White House Tour - what a waste

I’ve lived in the DC area for 21 years, and had never visited the White House. I’d never seemed to have the time to wait for tickets, the stamina to stand in long lines in the humid DC summer.

But my wife made arrangements for 10 of us (family & friends) to go on the tour. We made sure we followed their verboten list so we could all get through.

Parking’s a mess in that area, so we Metroed over from Crystal City, VA, to Federal Triangle and walked 4 blocks to the WH Entrance. We arrived 15 minutes before our scheduled time as directed. Went through more security that most airports have. Then we walked through an access tunnel to the southeast corner of the building.

We went past (not through) the library, the Vermeil room, upstairs and through the East Room, past the closed doors to the Red Room and Green Room, past the open Blue Room door, through the state dining room.

Next, the ropes directed us out the north exit of the Entrance Hall and off the grounds. We were through the “tour” in 15 freakin’ minutes.

The map shows three other rooms on the lower level that were roped away when we got there.

The whole thing was so… blah. Certainly not something I’ll ever do again, nor would I recommend it to anyone.

Shit, I wouldn’t even want to go on that tour unless I could bring all the items on their verboten list.

Um… what expectations did you have that weren’t met?

Looked everywhere for the animatronic Gerald Ford, for starters…

I once got tickets through my Congressman and was told when I went (at the date & time they’d appointed of course, and with others) “Sorry, no can do, the mansion’s in use today, there’s a ‘subject to cancellation’ thingy on the tickets”. Majorly pissed me off, though I’ve heard from others before this thread that if you’re lucky you’ll get to see three rooms (following the rectal exam and interrogation by the guy with the German accent and cigarette [“Vye all dis sue-den interest in seeing zee Vite House… WHO SENT CHU!”]).

However, we were allowed to go look at the White House dollhouse on display at the visitor center (I shit you not- that’s what you’re shown).

OTOH, getting in to the capitol’s a relative breeze by DC standards. Metal detectors, you have to take swigs from your water bottle if the guards ask (which they did me) and all that, but nothing like Forbidden Pennsylvania Ave…

Forgot to mention: all of the people who got tour passes from their respective Congressmen at the time I did were part of the same librarian’s conference.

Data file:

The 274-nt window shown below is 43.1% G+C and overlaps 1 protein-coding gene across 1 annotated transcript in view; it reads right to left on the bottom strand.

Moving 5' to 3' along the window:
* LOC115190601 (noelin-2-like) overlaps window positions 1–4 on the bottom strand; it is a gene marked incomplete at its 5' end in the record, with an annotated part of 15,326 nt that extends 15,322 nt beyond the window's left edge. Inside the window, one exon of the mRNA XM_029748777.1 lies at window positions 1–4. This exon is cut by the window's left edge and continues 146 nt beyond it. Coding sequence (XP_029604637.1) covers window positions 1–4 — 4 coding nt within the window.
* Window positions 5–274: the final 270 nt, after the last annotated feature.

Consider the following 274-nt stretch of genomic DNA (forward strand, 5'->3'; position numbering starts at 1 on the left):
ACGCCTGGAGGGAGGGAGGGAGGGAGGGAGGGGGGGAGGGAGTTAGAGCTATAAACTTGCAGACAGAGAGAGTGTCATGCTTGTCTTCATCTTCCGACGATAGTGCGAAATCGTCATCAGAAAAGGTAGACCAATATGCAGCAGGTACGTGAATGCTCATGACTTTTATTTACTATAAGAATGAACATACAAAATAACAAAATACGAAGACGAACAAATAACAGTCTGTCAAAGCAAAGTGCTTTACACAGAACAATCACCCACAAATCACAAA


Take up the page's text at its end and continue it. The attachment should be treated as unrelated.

Librarians were considered way too risky to let in. (True, Laura Bush received her MRS in MLS, but then she’s sleeping with the president so he trusts her, but J. Edgar Hoover was a librarian and presidents hated him, and then so were Lenin’s wife and Golde Meir and look how much trouble they caused.)

My guess would be that if you look up “White House Tours”, you get this official website, which makes it sound like a lovely way to spend a morning, browsing through ten rooms chock-full of history and furniture. And the “White House Tours” informational website doesn’t say anything about exactly what you get to see, so of course you assume you get to see all those lovely ten rooms.

I’d be a little ticked, too, actually.

Going on a White House tour is like being invited to dinner at the finest restaurant in Manhattan and then only getting a breadstick before being ushered out and back onto the street. Basically all you see is a couple of tacky rooms chock full of paintings, furniture, and china of what I’d call questionable taste.

I have however been on a West Wing tour and that’s pretty damn cool. They take you to the cabinet room, the Roosevelt room, the Oval Office, the press gallery, the Rose Garden, and a few other places. I had a friend of a friend hook me up with the tour, because his position in the lowest echelon of the highest circles allowed him to talk to the right people.

I’ve had the tour twice, in 1987 when I was a Congressional intern, and then in 2000 when I went with a contingent from our Civil War roundtable (that tour, specially arranged through a friend in the W.H. Social Secretary’s office, focused on the White House during the Lincoln years). Both times I saw and walked through all of the rooms that you were so unfortunately whisked past - each tour was about an hour long, as I recall. Sorry your tour was so disappointing.